Amartya Sen has provided an important framework that helps define the basic needs that human should be able to get. His capabilities and functionings approach has been very helpful in establishing how to measure human rights, and especially economic and social rights can be achieved. There is a large literature that helps to channel policy given current rights achievements.
Martin Binder and Alex Coad point out that all elements in Sen's approach (the capabilities) could in fact be endogenous to each other, in other words, one component could be a precondition to the other. For example, some functioning could depend on particular resources, or the reverse, or some functionings could be resources for others. one's health may depend on income, but income may also depend on health. This is rather important when one should decide what policy one should concentrate on. But it is not obvious how to establish such a hierarchy. To do this, they apply a panel vector autoregression to the British Household Survey Panel. Thus allows to extract the relevant leads and lags.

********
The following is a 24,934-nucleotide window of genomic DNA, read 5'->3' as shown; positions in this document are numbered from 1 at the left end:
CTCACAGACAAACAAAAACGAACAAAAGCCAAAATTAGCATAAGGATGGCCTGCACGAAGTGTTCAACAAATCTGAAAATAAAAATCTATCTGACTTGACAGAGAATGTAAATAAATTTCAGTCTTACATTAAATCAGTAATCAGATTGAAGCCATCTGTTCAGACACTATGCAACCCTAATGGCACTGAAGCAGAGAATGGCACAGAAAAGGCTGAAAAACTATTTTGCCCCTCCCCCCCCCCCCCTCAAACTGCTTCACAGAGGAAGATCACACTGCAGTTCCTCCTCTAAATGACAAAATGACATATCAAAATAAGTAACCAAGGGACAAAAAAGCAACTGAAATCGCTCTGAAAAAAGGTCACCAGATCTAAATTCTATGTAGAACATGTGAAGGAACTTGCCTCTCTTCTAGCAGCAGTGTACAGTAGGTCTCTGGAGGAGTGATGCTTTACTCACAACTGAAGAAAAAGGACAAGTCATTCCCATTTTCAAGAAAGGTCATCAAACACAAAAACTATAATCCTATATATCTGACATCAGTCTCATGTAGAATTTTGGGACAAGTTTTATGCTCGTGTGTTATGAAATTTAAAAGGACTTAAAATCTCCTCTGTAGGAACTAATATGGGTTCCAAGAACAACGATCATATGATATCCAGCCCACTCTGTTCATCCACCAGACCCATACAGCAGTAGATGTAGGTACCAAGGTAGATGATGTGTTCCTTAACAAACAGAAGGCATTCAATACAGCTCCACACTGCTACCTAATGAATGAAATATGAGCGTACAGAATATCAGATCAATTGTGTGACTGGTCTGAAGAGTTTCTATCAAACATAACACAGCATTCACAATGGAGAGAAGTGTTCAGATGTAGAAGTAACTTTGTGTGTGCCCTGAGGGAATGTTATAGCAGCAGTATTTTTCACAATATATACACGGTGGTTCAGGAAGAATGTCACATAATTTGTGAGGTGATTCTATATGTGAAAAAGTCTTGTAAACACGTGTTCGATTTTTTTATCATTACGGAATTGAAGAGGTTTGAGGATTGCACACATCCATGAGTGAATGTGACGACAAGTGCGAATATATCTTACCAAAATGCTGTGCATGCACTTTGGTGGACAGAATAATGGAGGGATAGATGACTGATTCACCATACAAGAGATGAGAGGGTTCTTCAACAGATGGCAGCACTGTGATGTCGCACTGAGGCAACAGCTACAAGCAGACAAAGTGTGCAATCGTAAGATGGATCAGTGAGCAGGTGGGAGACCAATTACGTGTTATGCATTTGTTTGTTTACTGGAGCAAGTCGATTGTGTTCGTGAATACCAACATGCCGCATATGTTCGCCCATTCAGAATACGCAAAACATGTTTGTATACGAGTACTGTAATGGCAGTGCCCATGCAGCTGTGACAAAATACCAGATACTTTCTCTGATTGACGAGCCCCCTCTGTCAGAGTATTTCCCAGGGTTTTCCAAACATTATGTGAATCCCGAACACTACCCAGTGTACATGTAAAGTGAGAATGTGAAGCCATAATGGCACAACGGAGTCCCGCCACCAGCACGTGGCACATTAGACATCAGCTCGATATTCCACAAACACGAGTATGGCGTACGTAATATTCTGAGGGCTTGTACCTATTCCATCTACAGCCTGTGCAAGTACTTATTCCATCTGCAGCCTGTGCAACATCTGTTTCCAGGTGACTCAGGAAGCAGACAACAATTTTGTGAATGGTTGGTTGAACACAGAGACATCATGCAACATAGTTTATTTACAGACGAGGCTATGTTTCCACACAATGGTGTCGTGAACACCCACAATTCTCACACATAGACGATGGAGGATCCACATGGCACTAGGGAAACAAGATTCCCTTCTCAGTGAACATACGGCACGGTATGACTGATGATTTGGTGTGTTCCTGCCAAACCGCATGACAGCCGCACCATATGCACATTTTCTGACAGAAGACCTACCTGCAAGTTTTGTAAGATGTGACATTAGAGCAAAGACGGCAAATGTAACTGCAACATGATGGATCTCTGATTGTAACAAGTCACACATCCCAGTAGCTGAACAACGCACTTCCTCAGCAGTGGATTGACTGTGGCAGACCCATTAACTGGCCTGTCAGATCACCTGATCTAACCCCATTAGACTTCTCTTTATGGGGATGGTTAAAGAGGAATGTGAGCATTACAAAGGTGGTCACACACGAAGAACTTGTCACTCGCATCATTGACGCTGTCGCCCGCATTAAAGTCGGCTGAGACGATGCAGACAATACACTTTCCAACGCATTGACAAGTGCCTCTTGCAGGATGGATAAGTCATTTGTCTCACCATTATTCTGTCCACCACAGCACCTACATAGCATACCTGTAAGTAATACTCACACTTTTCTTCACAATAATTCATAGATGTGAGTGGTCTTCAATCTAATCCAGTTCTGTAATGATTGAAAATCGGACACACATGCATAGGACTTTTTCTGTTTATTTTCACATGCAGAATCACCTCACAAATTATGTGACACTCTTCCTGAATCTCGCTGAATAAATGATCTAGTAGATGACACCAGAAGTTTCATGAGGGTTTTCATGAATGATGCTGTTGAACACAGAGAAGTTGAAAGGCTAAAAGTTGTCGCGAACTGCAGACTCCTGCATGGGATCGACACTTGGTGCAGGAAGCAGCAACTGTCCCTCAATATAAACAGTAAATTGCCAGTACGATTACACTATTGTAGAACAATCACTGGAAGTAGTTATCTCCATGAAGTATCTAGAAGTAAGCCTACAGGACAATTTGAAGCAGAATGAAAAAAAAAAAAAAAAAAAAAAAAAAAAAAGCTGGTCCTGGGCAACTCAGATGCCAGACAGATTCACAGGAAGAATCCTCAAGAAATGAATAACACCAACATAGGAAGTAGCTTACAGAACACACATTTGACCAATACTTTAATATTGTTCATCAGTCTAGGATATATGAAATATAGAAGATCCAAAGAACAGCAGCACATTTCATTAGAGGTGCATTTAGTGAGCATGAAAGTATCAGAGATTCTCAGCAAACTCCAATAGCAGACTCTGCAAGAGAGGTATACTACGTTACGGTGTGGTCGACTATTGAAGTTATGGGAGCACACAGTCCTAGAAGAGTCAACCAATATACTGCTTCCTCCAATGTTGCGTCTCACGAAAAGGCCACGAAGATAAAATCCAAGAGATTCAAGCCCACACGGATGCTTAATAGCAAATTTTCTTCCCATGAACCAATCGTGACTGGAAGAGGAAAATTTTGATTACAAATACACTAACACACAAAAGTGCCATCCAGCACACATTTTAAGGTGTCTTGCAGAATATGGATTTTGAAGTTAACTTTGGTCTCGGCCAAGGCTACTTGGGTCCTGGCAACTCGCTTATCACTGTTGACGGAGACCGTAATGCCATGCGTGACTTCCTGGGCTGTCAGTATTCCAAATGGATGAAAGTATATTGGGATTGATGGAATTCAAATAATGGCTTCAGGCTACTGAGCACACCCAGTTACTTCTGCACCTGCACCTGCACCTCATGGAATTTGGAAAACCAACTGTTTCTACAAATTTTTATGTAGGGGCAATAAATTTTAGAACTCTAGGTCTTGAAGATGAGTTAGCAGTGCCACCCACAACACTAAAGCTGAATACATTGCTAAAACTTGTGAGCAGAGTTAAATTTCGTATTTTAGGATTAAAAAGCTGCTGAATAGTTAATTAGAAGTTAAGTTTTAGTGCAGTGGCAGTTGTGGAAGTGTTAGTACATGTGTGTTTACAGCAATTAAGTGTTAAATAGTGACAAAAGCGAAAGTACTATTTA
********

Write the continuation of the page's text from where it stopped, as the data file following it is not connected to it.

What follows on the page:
Clearly, income is a resources for many functionings, but "being happy" is also a resource for income, especially for males, and for other functionings like "being healthy," "being nourished" and "moving about freely." Mobility is also a resource for higher material well-being. Thus, ensuring people a happy can help ensuring other dimensions of welfare are more easily achieved.